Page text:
In the wake of Donald Trump’s election, many journalists have been wondering whether they can continue to write about politics as if it’s all happening right now.
A recent poll by the Pew Research Center found that more than half of Americans believe that news about the 2016 presidential election has been overhyped and exaggerated.
Some argue that the election was too close to call, or that Hillary Clinton won the popular vote by only a handful of points, a result that could have changed the outcome of the election.
Others argue that this was the most difficult election in decades, and that the media, in their zeal to get coverage, have done everything possible to make the election look bad.
But what if the election didn’t really matter as much as everyone says it did?
After all, even as the country was getting ready to head to the polls, the Supreme Court had just issued a landmark ruling that overturned the Voting Rights Act, paving the way for a number of changes that would make it easier for black Americans to vote.
The next few years were going to be pretty big for our democracy, and this year’s election might have changed everything.
We can all take solace in the fact that the American people did vote, and they will keep voting, as long as we choose to listen to their concerns and engage in meaningful dialogue.
But there’s another side to this story.
If this election had been anything other than a nail-biter, the news media might be spending much more time on the Trump phenomenon, instead of the issues facing the country.
The American people have always been skeptical of the media and their ability to deliver news and information.
The fact that Donald Trump won the election doesn’t change that.
But for the first time in years, a lot of news organizations seem to be putting their own spin on what happened.
As of last week, the Wall Street Journal reported that Trump’s approval ratings have dropped to historically low levels.
The New York Times, a publication that has been a fixture in the mainstream media since its inception in 1912, has been losing readers for years.
The Washington Post has had a difficult year as well, with the paper losing nearly 60 percent of its subscribers.
And Vox Media, a website that was created in partnership with the Washington Post to provide a platform for Vox Media to produce original journalism, was shut down earlier this month.
In short, the mainstream press is suffering from a kind of political depression.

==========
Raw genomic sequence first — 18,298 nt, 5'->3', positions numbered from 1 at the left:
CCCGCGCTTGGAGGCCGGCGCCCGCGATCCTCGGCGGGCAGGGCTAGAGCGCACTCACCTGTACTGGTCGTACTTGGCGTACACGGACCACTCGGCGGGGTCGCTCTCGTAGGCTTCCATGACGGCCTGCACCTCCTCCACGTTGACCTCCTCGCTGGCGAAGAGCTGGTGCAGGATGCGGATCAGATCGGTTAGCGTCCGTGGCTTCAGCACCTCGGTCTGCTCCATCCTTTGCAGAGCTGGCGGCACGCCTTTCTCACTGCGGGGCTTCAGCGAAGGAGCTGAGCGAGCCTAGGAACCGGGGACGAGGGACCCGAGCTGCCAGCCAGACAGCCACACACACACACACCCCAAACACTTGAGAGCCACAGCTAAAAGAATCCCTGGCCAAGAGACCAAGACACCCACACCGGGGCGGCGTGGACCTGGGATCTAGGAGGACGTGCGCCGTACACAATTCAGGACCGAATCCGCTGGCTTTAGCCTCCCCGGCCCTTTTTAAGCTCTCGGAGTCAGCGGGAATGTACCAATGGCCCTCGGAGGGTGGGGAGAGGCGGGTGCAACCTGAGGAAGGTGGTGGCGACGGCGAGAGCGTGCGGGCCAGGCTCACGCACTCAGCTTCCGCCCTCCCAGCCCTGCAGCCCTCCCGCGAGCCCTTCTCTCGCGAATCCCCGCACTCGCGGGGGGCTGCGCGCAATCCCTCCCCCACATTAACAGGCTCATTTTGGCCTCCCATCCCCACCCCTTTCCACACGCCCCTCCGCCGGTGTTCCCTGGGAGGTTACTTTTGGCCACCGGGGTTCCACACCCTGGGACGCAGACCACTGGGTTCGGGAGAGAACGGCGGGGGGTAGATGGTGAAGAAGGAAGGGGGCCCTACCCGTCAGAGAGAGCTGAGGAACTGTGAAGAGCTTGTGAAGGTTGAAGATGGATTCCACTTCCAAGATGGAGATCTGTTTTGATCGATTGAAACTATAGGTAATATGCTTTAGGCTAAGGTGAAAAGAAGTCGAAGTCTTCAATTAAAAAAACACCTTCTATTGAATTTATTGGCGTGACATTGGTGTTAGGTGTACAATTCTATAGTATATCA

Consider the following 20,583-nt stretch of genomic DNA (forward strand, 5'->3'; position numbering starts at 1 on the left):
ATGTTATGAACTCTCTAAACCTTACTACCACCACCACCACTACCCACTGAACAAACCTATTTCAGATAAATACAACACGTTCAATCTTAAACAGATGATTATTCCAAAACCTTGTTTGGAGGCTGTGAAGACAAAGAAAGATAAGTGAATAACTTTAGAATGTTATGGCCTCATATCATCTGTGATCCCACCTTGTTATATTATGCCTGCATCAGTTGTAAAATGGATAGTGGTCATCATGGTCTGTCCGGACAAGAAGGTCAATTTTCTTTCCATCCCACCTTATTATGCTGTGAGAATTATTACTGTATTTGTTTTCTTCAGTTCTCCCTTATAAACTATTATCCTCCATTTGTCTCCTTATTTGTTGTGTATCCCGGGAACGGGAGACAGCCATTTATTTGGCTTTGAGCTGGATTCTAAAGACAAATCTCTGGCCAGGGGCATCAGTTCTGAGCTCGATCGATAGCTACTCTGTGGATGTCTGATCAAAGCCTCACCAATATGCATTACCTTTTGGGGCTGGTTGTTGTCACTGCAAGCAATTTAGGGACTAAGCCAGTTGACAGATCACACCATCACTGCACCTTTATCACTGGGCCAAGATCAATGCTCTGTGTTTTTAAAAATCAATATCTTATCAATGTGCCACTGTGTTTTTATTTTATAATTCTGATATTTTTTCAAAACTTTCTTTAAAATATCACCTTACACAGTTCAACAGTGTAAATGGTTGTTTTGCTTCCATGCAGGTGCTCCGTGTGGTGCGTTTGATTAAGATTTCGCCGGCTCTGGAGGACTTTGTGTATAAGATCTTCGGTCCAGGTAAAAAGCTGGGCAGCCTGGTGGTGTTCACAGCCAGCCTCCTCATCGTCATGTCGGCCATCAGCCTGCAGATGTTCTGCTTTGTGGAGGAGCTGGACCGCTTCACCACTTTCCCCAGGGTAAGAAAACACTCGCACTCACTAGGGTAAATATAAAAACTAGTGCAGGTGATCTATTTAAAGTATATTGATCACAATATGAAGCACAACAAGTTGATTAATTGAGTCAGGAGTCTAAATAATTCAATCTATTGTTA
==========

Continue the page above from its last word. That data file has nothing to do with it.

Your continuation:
But it’s not just about the mainstream news organizations.
The media industry has also been hit by the Trump wave, as well.
The Trump administration has been facing a number issues in recent weeks, from the Russia investigation to the potential for the Supreme Judicial Court to be overturned.
And while the media has been taking a hit, the Democratic Party has been enjoying a resurgence.
A new poll by Quinnipiac University found that Democratic primary voters in the states of California and New York are far more supportive of Bernie Sanders than they were during the election, and he’s gaining ground on Hillary Clinton.
While the president-elect has made his support for progressive policies and his desire to build a stronger economy one of his signature campaign themes, the media is clearly having a harder time keeping the public informed and engaged.
Even as the media continues to provide us with more stories about Trump’s administration, there’s an increasing feeling that the presidency is being hijacked by the left.
It’s a message that resonates with millions of people across the country, including a growing number of Republicans.
This election was not a mandate to give the press more coverage, but rather a call for more transparency, and a push to get the press to take a more critical approach to what they report.
In some ways, the election and the Trump presidency have become polar opposites, with one side believing that their side is the “good guy” and the other believing that the other is the enemy.
That’s a common theme in American politics these days, and it’s one that the Trump administration seems to be working to address.
As the president is set to take office on January 20, he has taken steps to bolster the media’s credibility, including appointing two reporters to the new administration, including former Fox News host Tucker Carlson, who will take over from Greta Van Susteren.
This move has also given the administration more freedom to take action against news organizations, and even to fire journalists who don’t toe the line.
But the White House and its allies have also been busy working to undermine the news outlets that are standing up for the Trump agenda.
First, the White Trumpet, a new White House media advisory group, has formed to advise the president on news organizations’ ethics.
It has already begun to take shape, with a list of publications it hopes to target.
It also announced plans to appoint a former White House correspondent, the liberal blogger John Heilemann, to the White Board of Advisors.
It was only a matter of time before this group would start pushing journalists to become part of a